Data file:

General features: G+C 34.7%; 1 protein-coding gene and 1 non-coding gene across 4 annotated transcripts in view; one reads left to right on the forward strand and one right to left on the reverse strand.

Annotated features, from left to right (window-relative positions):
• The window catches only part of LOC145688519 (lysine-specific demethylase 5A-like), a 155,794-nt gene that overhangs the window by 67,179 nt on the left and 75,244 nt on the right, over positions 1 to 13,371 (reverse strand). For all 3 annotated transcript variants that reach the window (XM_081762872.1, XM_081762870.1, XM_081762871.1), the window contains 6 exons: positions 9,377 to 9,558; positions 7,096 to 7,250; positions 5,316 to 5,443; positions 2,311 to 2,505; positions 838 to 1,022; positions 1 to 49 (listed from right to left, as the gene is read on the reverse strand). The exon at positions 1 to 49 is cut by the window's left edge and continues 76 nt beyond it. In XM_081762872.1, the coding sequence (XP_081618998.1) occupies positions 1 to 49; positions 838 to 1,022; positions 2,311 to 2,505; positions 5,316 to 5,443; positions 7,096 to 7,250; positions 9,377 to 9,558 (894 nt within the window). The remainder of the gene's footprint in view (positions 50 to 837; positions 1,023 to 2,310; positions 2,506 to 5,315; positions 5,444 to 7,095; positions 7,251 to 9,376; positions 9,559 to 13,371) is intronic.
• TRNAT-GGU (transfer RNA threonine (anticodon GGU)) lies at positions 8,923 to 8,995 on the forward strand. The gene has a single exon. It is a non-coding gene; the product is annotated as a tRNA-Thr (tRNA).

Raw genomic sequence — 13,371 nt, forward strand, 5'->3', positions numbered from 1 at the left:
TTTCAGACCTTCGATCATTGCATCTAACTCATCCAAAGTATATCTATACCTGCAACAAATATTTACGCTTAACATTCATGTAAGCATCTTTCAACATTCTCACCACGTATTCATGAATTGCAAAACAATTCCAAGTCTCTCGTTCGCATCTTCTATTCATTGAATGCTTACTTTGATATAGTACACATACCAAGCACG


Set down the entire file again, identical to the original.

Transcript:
General features: G+C 34.7%; 1 protein-coding gene and 1 non-coding gene across 4 annotated transcripts in view; one reads left to right on the forward strand and one right to left on the reverse strand.

Annotated features, from left to right (window-relative positions):
• The window catches only part of LOC145688519 (lysine-specific demethylase 5A-like), a 155,794-nt gene that overhangs the window by 67,179 nt on the left and 75,244 nt on the right, over positions 1 to 13,371 (reverse strand). For all 3 annotated transcript variants that reach the window (XM_081762872.1, XM_081762870.1, XM_081762871.1), the window contains 6 exons: positions 9,377 to 9,558; positions 7,096 to 7,250; positions 5,316 to 5,443; positions 2,311 to 2,505; positions 838 to 1,022; positions 1 to 49 (listed from right to left, as the gene is read on the reverse strand). The exon at positions 1 to 49 is cut by the window's left edge and continues 76 nt beyond it. In XM_081762872.1, the coding sequence (XP_081618998.1) occupies positions 1 to 49; positions 838 to 1,022; positions 2,311 to 2,505; positions 5,316 to 5,443; positions 7,096 to 7,250; positions 9,377 to 9,558 (894 nt within the window). The remainder of the gene's footprint in view (positions 50 to 837; positions 1,023 to 2,310; positions 2,506 to 5,315; positions 5,444 to 7,095; positions 7,251 to 9,376; positions 9,559 to 13,371) is intronic.
• TRNAT-GGU (transfer RNA threonine (anticodon GGU)) lies at positions 8,923 to 8,995 on the forward strand. The gene has a single exon. It is a non-coding gene; the product is annotated as a tRNA-Thr (tRNA).

Raw genomic sequence — 13,371 nt, forward strand, 5'->3', positions numbered from 1 at the left:
TTTCAGACCTTCGATCATTGCATCTAACTCATCCAAAGTATATCTATACCTGCAACAAATATTTACGCTTAACATTCATGTAAGCATCTTTCAACATTCTCACCACGTATTCATGAATTGCAAAACAATTCCAAGTCTCTCGTTCGCATCTTCTATTCATTGAATGCTTACTTTGATATAGTACACATACCAAGCACG